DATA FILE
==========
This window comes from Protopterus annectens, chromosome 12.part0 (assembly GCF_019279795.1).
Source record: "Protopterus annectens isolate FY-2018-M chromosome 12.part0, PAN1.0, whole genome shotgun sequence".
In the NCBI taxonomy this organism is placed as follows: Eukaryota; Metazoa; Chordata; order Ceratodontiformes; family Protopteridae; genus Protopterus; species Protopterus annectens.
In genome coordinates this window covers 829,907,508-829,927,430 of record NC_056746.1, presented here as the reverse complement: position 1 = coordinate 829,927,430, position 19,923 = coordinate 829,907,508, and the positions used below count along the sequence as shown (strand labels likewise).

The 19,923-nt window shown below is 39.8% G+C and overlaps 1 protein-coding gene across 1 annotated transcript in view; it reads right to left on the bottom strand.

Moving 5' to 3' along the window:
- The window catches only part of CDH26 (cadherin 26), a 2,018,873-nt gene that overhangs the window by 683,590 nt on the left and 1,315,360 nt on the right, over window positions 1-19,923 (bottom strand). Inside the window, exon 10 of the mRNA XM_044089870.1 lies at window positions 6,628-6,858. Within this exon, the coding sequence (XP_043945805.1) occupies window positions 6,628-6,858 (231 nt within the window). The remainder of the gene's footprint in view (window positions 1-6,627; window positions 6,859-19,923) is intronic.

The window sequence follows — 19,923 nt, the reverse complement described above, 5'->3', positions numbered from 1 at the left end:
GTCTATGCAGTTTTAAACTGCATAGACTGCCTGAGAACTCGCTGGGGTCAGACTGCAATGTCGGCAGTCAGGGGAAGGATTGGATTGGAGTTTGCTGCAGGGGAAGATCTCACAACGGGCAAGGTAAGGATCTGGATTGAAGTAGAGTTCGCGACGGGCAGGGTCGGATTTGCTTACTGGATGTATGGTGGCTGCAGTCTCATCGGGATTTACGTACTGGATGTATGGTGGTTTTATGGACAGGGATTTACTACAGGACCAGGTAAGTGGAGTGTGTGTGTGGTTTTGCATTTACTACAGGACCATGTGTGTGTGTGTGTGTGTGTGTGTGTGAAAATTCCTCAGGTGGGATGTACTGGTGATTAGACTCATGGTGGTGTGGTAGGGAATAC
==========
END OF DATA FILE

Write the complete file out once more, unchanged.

This window comes from Protopterus annectens, chromosome 12.part0 (assembly GCF_019279795.1).
Source record: "Protopterus annectens isolate FY-2018-M chromosome 12.part0, PAN1.0, whole genome shotgun sequence".
In the NCBI taxonomy this organism is placed as follows: Eukaryota; Metazoa; Chordata; order Ceratodontiformes; family Protopteridae; genus Protopterus; species Protopterus annectens.
In genome coordinates this window covers 829,907,508-829,927,430 of record NC_056746.1, presented here as the reverse complement: position 1 = coordinate 829,927,430, position 19,923 = coordinate 829,907,508, and the positions used below count along the sequence as shown (strand labels likewise).

The 19,923-nt window shown below is 39.8% G+C and overlaps 1 protein-coding gene across 1 annotated transcript in view; it reads right to left on the bottom strand.

Moving 5' to 3' along the window:
- The window catches only part of CDH26 (cadherin 26), a 2,018,873-nt gene that overhangs the window by 683,590 nt on the left and 1,315,360 nt on the right, over window positions 1-19,923 (bottom strand). Inside the window, exon 10 of the mRNA XM_044089870.1 lies at window positions 6,628-6,858. Within this exon, the coding sequence (XP_043945805.1) occupies window positions 6,628-6,858 (231 nt within the window). The remainder of the gene's footprint in view (window positions 1-6,627; window positions 6,859-19,923) is intronic.

The window sequence follows — 19,923 nt, the reverse complement described above, 5'->3', positions numbered from 1 at the left end:
GTCTATGCAGTTTTAAACTGCATAGACTGCCTGAGAACTCGCTGGGGTCAGACTGCAATGTCGGCAGTCAGGGGAAGGATTGGATTGGAGTTTGCTGCAGGGGAAGATCTCACAACGGGCAAGGTAAGGATCTGGATTGAAGTAGAGTTCGCGACGGGCAGGGTCGGATTTGCTTACTGGATGTATGGTGGCTGCAGTCTCATCGGGATTTACGTACTGGATGTATGGTGGTTTTATGGACAGGGATTTACTACAGGACCAGGTAAGTGGAGTGTGTGTGTGGTTTTGCATTTACTACAGGACCATGTGTGTGTGTGTGTGTGTGTGTGTGTGAAAATTCCTCAGGTGGGATGTACTGGTGATTAGACTCATGGTGGTGTGGTAGGGAATAC